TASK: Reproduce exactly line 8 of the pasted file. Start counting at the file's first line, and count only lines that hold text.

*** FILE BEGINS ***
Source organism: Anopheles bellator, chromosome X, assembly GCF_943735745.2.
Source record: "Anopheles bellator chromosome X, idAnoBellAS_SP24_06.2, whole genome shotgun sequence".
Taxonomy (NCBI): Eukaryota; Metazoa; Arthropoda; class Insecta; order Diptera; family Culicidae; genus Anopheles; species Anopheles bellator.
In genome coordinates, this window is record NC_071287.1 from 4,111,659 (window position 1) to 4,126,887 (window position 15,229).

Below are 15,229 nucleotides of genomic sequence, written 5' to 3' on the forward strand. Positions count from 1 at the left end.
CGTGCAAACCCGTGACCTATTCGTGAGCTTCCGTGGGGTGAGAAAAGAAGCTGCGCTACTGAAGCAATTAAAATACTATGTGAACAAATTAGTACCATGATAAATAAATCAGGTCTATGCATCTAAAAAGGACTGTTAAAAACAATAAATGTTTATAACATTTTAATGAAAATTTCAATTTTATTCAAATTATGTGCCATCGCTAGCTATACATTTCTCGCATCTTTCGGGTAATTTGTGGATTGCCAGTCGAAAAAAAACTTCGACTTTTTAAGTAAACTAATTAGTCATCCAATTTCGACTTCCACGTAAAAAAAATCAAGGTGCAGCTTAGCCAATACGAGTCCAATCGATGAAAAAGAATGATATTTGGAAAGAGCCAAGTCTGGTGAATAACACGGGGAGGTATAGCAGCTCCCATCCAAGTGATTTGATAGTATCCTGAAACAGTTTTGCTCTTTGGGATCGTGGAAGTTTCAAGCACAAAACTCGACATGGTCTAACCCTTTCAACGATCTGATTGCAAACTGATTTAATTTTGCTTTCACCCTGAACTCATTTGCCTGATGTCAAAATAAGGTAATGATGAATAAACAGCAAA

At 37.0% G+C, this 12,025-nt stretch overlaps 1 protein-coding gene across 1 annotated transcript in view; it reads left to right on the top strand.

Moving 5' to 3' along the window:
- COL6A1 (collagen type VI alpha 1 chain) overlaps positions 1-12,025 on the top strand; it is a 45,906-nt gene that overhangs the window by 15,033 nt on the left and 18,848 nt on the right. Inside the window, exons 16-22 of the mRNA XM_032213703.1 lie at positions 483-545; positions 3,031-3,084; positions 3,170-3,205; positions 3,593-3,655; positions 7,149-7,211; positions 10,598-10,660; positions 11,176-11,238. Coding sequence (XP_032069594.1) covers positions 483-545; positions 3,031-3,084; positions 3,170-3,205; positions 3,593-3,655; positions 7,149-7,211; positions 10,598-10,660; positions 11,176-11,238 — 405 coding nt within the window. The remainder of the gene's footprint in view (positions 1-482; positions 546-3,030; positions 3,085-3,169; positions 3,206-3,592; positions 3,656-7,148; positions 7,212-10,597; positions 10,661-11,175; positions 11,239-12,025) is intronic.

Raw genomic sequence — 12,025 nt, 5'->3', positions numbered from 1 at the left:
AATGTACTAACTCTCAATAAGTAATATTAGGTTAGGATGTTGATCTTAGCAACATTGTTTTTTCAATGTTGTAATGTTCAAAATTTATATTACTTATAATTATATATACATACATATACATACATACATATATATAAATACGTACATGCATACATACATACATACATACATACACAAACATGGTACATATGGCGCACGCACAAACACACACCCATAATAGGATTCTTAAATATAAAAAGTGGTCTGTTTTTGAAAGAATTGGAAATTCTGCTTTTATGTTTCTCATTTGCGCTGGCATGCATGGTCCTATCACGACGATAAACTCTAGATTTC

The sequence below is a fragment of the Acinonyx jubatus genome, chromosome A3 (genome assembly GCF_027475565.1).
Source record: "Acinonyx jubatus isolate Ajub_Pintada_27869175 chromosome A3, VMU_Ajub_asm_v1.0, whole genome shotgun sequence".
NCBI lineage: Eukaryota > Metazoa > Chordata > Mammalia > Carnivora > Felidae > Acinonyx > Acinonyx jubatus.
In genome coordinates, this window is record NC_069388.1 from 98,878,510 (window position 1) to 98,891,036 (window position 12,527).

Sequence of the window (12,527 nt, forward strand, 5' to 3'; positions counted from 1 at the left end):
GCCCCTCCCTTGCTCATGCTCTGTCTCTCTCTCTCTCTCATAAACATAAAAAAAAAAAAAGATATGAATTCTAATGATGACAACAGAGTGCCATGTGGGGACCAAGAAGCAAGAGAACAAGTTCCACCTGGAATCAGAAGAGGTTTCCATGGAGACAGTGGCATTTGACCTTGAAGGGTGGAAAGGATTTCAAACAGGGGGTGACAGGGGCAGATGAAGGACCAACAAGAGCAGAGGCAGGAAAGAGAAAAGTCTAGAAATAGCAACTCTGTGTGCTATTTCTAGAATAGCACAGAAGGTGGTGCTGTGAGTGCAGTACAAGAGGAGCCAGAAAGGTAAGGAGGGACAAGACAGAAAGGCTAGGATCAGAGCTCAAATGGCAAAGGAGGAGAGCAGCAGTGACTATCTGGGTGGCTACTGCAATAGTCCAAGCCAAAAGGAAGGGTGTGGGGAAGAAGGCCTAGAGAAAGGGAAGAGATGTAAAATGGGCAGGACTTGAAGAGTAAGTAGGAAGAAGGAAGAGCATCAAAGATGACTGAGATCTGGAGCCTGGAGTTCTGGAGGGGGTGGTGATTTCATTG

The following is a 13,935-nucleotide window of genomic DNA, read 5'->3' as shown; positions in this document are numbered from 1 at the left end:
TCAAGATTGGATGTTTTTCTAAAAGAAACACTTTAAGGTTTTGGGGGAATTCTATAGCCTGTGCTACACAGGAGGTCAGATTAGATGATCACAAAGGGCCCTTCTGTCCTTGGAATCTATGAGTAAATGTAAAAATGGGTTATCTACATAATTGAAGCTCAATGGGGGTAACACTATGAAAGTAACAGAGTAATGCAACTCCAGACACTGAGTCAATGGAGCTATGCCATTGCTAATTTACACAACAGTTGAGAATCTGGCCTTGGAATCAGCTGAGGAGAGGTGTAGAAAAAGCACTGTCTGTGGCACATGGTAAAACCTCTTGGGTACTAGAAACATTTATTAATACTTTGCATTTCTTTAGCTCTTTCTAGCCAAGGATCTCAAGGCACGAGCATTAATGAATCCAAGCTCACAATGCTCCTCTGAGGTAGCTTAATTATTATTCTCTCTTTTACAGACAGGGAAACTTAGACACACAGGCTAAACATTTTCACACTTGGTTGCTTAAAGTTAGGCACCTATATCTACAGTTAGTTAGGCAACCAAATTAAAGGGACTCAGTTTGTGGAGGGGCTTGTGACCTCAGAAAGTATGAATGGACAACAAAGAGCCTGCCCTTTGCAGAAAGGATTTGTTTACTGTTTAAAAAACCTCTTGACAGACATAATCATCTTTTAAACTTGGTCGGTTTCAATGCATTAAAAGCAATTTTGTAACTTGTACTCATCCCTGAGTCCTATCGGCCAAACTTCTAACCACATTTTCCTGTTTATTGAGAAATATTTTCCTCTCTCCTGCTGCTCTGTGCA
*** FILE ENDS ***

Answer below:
Moving 5' to 3' along the window: